I had a toy dog. His name was Boom Boom.
I used to ride around on him when I was two and three. I’d fall off and go “Boom!” That’s how he got the name Boom Boom. I loved that dog and I took him with me when we moved to a new apartment when I was 4. My mother said there wasn’t enough room for Boom Boom in our new apartment near the Hudson River and so Boom Boom had to stay in the storage room in the basement. I’d think of Boom Boom, all alone, patiently existing in the storage room. At some point the storage room, filled with valises and trunks, became the bike room, filled now with valises and trunks and bikes.
Boom Boom never knew a needle and its pain, never knew joy or fear, disappointment, bliss or courage. But it seemed to me that he was always on the verge of knowing them, that he was always on the verge of becoming real. Doesn’t it often seem better to be on the verge of something than to actually get there? Because the verge of getting there is filled with anticipation of the yet to come, with total focus of your organism on the yet to come. When the verge spills over into the culmination, into the gotten there, into the actually happened, there is an immediate falling off into less. No more anticipation, no more total focus. If the culmination is A, the instant after the culmination is A-1. So I thought it was probably better for Boom Boom to always remain on the verge of being real.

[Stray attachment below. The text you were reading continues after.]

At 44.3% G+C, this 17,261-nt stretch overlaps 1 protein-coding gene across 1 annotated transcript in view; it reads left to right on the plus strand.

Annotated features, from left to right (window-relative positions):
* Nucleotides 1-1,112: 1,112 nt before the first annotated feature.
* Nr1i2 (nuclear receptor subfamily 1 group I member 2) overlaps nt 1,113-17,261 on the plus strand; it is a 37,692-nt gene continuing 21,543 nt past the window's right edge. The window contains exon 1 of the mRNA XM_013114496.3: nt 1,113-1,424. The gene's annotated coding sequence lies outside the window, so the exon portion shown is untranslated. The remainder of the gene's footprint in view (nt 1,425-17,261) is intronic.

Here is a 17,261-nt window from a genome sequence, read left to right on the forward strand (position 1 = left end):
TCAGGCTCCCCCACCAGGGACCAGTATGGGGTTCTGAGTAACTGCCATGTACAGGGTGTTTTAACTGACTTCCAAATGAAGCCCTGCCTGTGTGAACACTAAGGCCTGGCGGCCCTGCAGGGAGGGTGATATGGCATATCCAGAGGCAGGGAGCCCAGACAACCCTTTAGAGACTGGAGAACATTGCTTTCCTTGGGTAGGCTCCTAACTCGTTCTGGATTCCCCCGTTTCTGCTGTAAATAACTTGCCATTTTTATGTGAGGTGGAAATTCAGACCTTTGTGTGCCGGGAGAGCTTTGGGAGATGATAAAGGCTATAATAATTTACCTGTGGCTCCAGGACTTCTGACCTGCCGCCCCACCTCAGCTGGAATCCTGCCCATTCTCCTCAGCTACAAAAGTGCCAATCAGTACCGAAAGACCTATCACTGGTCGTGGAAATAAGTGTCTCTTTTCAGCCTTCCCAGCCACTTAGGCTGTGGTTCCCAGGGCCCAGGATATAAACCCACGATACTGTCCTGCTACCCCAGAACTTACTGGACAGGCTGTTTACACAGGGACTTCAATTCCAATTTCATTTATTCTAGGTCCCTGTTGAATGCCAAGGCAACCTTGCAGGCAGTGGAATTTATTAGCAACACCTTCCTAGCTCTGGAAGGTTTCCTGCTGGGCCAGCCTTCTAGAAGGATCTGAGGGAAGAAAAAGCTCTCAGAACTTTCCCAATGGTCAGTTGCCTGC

When I was five, Mommy and I went to the storage and bike room. We took Boom Boom out of the basement. I started to cry. “You’re too big a girl to have a toy dog,” she said. When you’re bigger we’ll get you a real dog.” When we got to the street, Mommy told me to say goodbye to Boom Boom. I told her I didn’t want him to go. But she said again that I was too big a girl to have a toy dog. My mother picked Boom Boom up under his tummy and went around the corner. Mommy came back, but Boom Boom never did. For a while after that, I didn’t want to call my mother “Mommy”. I wanted to punish her for taking Boom Boom away from me. But I couldn’t stop calling her Mommy. Years went by, like they always do. When I finally got the nerve to not call her Mommy, it didn’t matter anymore. And I was always on the verge of getting a real dog.